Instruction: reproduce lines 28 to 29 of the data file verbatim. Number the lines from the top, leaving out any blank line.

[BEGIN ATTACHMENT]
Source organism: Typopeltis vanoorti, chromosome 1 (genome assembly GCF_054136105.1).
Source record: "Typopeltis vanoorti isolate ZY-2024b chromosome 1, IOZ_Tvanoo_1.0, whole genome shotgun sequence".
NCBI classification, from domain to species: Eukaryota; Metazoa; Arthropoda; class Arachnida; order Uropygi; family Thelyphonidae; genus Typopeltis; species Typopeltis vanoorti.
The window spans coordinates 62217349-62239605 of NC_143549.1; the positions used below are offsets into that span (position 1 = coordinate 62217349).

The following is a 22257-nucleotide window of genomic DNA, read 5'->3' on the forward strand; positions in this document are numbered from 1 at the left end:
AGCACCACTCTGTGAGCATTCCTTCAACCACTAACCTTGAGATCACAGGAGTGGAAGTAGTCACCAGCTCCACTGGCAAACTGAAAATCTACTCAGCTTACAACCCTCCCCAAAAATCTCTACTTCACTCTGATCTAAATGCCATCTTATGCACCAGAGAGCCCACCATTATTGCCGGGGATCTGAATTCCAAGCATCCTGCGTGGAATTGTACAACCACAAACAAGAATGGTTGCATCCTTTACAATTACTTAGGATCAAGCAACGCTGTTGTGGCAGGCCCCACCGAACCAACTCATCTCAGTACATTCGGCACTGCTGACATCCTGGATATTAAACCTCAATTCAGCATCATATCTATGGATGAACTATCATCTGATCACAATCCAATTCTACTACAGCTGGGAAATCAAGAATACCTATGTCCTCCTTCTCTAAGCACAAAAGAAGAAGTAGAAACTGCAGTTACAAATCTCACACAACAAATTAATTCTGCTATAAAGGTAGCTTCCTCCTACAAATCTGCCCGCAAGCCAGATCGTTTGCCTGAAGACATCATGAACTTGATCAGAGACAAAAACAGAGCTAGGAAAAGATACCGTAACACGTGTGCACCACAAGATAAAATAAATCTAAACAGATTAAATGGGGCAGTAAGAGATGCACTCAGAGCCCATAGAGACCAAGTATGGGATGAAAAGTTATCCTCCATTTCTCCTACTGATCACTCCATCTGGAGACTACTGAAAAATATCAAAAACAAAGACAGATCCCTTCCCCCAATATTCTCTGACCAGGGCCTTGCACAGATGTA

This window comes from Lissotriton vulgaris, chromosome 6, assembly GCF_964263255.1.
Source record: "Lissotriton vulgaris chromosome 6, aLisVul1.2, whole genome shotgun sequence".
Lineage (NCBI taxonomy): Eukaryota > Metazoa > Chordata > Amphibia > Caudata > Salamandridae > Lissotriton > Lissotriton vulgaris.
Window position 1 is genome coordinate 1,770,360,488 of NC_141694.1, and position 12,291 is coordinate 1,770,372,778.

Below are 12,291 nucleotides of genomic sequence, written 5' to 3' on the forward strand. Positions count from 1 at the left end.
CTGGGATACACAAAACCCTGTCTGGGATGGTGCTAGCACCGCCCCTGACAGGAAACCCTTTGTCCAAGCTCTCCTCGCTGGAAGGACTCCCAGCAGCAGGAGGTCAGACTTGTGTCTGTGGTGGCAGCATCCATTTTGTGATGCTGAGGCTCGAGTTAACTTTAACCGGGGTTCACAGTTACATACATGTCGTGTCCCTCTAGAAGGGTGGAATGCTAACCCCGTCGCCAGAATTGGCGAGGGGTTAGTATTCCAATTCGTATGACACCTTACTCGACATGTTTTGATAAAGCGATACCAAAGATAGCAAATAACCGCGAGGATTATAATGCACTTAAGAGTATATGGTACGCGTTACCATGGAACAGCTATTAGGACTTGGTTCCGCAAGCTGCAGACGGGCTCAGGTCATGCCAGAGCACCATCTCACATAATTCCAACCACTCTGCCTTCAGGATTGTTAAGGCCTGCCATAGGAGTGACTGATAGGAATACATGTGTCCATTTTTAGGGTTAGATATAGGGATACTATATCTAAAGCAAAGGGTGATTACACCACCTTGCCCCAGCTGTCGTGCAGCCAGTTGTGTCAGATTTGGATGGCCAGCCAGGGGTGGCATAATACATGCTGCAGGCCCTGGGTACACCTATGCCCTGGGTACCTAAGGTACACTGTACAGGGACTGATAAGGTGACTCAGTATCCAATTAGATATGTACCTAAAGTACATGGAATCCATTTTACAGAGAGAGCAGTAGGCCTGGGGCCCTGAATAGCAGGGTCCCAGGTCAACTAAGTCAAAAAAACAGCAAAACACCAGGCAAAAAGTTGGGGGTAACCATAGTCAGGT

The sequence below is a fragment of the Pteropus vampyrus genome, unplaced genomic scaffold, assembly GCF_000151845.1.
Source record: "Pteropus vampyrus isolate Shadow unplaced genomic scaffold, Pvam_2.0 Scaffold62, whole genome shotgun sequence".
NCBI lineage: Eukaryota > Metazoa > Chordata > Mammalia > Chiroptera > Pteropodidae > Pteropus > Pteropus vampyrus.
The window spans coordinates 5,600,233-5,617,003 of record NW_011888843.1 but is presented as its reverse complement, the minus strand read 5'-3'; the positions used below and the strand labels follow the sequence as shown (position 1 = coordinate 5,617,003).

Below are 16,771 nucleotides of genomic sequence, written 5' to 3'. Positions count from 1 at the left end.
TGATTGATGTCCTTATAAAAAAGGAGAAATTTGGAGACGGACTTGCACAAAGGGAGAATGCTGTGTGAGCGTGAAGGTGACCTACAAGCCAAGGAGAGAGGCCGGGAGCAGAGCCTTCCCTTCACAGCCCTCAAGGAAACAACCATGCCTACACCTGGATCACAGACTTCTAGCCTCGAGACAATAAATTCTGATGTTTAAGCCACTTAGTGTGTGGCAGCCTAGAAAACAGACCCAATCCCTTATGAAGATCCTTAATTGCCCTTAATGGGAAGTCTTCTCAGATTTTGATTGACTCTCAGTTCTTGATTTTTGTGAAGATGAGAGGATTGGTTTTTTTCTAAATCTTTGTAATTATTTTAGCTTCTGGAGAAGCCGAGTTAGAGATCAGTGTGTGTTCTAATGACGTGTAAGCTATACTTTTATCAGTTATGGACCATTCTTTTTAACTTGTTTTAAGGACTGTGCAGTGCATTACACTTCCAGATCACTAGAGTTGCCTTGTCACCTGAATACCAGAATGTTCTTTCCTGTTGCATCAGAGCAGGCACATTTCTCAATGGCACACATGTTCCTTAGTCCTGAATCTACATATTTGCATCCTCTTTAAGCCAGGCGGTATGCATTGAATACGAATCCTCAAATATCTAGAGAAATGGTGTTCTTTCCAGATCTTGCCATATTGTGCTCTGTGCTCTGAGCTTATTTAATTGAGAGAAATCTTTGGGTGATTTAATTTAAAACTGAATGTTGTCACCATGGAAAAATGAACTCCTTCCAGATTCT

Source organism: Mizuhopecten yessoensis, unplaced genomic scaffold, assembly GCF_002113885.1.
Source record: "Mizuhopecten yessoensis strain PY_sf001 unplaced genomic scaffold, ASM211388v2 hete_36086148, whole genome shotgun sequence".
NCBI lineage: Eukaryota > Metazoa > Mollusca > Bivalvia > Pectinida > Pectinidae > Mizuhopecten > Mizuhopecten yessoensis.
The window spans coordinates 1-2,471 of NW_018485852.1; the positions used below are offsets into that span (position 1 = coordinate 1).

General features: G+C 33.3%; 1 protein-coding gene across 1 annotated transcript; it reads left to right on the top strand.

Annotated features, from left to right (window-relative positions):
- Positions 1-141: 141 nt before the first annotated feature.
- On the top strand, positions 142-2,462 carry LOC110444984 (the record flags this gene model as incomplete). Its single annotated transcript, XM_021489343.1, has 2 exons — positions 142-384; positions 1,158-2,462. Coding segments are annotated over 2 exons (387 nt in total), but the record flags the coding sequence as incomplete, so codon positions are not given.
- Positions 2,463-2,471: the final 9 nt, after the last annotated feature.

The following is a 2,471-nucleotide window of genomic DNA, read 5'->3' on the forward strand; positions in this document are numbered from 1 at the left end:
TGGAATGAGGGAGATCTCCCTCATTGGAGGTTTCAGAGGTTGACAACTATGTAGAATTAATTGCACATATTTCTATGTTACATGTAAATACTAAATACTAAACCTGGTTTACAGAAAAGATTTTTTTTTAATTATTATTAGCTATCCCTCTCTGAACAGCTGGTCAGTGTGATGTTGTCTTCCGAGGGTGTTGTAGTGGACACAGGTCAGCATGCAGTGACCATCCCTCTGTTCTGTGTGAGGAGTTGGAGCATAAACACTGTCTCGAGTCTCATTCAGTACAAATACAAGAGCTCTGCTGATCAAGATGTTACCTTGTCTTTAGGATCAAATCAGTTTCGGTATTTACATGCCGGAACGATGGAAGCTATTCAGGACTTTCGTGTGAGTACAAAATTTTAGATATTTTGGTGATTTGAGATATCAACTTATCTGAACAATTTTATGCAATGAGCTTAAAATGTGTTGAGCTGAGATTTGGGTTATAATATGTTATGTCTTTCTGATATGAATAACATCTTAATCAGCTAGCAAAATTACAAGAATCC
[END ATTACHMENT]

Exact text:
The following is a 2,471-nucleotide window of genomic DNA, read 5'->3' on the forward strand; positions in this document are numbered from 1 at the left end:
TGGAATGAGGGAGATCTCCCTCATTGGAGGTTTCAGAGGTTGACAACTATGTAGAATTAATTGCACATATTTCTATGTTACATGTAAATACTAAATACTAAACCTGGTTTACAGAAAAGATTTTTTTTTAATTATTATTAGCTATCCCTCTCTGAACAGCTGGTCAGTGTGATGTTGTCTTCCGAGGGTGTTGTAGTGGACACAGGTCAGCATGCAGTGACCATCCCTCTGTTCTGTGTGAGGAGTTGGAGCATAAACACTGTCTCGAGTCTCATTCAGTACAAATACAAGAGCTCTGCTGATCAAGATGTTACCTTGTCTTTAGGATCAAATCAGTTTCGGTATTTACATGCCGGAACGATGGAAGCTATTCAGGACTTTCGTGTGAGTACAAAATTTTAGATATTTTGGTGATTTGAGATATCAACTTATCTGAACAATTTTATGCAATGAGCTTAAAATGTGTTGAGCTGAGATTTGGGTTATAATATGTTATGTCTTTCTGATATGAATAACATCTTAATCAGCTAGCAAAATTACAAGAATCC